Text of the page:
Outside of the museum environment, this same idea has been echoed in the writings and built works of landscape architect Laurie Olin, who refers to many significant public parks and open spaces on which he has worked, like Bryant Park and Columbus Circle in New York City and Fountain Square in Cincinnati, OH, as centers of energy. Olin says these urban spaces should be reclaimed and revitalized to serve the community.

Olin's own quest for sympathetic change and continuity can also be evidenced in present-day projects in cities including Chicago and Louisville, KY. These cities' extraordinary legacies of historic parks and boulevards by pioneering landscape architects Jens Jensen, Frederick Law Olmsted, Sr., and the Olmsted Brothers are not only being reclaimed, celebrated (e.g. listed as National Register and National Historic Landmark properties), and serving as community centers, but like the holistic museums of the present-day, are engines for neighborhood revitalization, pride and energy centers.

Randi Korn notes in The Case for Holistic Intentionality that museums today "appear to be searching for themselves, presenting a range of public programs to see which ones might bolster attendance and attract new audiences while also retaining existing ones." Korn sees these actions as haphazard and unfocused, rather than deliberate, and her quest illustrates the bottom-up planning of the "me-first" generation – who, like park users, want to "check the box" and tell us what they want. This too mirrors Weil's ideas that museums are about something for somebody.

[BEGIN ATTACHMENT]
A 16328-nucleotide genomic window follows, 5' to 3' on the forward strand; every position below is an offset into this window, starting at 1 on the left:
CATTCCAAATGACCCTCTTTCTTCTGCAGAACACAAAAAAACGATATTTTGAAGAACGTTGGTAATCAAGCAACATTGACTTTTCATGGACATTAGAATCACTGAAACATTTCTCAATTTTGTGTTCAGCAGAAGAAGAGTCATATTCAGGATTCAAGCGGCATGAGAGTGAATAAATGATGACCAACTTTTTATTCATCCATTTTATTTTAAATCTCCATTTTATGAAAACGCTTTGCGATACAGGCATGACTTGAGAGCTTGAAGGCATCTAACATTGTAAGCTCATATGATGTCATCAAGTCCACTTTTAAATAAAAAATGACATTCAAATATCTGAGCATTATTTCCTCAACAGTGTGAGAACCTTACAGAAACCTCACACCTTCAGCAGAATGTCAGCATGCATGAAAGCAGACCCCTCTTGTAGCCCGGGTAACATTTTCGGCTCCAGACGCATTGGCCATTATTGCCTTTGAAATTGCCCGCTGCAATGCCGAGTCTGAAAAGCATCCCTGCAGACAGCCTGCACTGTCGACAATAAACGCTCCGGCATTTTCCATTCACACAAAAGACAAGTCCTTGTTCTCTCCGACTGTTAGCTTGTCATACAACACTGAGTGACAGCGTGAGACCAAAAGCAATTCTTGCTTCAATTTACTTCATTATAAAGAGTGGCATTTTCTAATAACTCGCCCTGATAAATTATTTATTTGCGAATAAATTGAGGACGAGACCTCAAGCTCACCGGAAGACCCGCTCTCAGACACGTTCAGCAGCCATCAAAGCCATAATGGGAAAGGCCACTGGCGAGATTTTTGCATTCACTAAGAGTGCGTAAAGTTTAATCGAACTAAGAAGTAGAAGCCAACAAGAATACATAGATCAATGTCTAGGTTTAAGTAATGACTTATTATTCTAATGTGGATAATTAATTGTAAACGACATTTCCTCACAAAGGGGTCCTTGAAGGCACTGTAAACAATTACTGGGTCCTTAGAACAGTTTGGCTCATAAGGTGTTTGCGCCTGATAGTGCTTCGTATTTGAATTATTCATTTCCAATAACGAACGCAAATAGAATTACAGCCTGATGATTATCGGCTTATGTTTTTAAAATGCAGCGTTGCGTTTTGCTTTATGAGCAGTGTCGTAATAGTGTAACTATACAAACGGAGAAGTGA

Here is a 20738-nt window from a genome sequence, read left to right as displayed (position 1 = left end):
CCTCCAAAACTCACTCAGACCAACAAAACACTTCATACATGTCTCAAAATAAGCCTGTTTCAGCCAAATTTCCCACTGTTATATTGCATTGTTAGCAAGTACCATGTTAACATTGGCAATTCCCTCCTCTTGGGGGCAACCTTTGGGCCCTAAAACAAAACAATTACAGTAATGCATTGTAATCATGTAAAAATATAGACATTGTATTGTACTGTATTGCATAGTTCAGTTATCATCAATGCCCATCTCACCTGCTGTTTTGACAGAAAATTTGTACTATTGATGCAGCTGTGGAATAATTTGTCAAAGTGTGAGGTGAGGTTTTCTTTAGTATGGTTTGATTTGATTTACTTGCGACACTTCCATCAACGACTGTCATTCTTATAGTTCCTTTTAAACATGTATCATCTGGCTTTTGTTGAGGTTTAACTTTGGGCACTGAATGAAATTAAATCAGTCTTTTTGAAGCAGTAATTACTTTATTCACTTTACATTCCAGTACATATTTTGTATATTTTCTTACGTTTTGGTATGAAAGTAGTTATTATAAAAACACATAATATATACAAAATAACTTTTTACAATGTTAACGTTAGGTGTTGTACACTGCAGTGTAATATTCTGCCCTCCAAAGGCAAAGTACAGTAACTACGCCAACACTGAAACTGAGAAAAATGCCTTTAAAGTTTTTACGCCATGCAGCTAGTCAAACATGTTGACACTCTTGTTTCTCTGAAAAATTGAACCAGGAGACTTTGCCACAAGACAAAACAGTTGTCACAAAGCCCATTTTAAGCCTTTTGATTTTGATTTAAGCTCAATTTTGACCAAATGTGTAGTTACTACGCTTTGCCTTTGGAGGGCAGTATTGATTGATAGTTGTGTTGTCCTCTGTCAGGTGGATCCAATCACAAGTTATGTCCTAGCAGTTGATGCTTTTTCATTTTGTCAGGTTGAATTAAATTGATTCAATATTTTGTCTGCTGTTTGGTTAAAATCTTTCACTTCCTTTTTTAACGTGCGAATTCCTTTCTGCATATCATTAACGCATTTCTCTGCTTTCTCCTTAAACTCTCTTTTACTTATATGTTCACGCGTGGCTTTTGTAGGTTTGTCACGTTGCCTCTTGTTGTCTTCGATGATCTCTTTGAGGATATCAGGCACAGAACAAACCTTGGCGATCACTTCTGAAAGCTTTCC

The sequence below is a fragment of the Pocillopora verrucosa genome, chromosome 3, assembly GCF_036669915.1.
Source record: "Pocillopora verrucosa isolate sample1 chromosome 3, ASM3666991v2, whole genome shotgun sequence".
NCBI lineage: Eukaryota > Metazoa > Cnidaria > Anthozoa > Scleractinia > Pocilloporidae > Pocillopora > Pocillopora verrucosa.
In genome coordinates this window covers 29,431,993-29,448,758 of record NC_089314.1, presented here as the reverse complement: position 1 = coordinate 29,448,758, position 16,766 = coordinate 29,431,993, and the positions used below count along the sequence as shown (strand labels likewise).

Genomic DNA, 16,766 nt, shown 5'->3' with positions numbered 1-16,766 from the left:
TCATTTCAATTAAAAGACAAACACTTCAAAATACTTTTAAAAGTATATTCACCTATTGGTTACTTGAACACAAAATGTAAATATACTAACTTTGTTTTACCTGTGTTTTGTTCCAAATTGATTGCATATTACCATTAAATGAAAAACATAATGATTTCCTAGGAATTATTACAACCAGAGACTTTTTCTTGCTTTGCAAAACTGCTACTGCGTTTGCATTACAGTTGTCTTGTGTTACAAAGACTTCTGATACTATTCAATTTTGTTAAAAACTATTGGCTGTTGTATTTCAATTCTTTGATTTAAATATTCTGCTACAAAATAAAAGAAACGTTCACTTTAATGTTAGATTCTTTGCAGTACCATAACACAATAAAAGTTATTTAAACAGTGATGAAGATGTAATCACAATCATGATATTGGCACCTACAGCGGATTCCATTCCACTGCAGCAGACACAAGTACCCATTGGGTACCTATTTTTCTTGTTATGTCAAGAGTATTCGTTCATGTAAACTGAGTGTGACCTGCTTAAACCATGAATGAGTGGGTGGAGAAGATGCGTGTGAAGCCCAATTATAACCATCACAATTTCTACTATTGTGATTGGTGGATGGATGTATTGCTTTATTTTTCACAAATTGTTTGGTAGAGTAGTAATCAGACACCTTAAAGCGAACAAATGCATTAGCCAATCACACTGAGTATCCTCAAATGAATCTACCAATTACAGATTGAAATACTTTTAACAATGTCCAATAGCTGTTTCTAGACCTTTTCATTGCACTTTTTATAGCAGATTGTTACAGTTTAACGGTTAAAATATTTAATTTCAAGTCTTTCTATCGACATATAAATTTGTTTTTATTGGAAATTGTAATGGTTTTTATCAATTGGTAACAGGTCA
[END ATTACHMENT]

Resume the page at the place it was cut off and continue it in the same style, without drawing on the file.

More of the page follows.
The results playing out in our parks: plop and drop destinations are splayed throughout former open-spaces, resulting in disconnected and disjointed visitor amenities and a degradation of park character. This situation is all the more perplexing when numerous park user analysis studies over the past two decades have concluded that 70 to 80 percent of American park users visit public parks for passive, reflective, introspective experiences. In addition, a recent analysis undertaken by real estate and economic development consultant Donald Rypkema for the National Trust for Historic Preservation conclusively demonstrates that an overwhelming majority of people want places that possess "authenticity."

Perhaps our nation's legacy of historic parks, like our museums, can work within a cycle of intentionality – one that balances natural, scenic and cultural values. In the process, present-day stewards could not only affirm the unique value of these dynamic resources, but also create an inclusive, process-oriented infrastructure that revisits their purposeful missions and measurable intentions, and in the process demonstrates the value of these great civic places in people's lives and their affiliated communities. And maybe, just maybe, we can all work together in the future to create a symphonic whole.  


Charles A. Birnbaum, FASLA, FAAR, is the founder and president of The Cultural Landscape Foundation in Washington, D.C.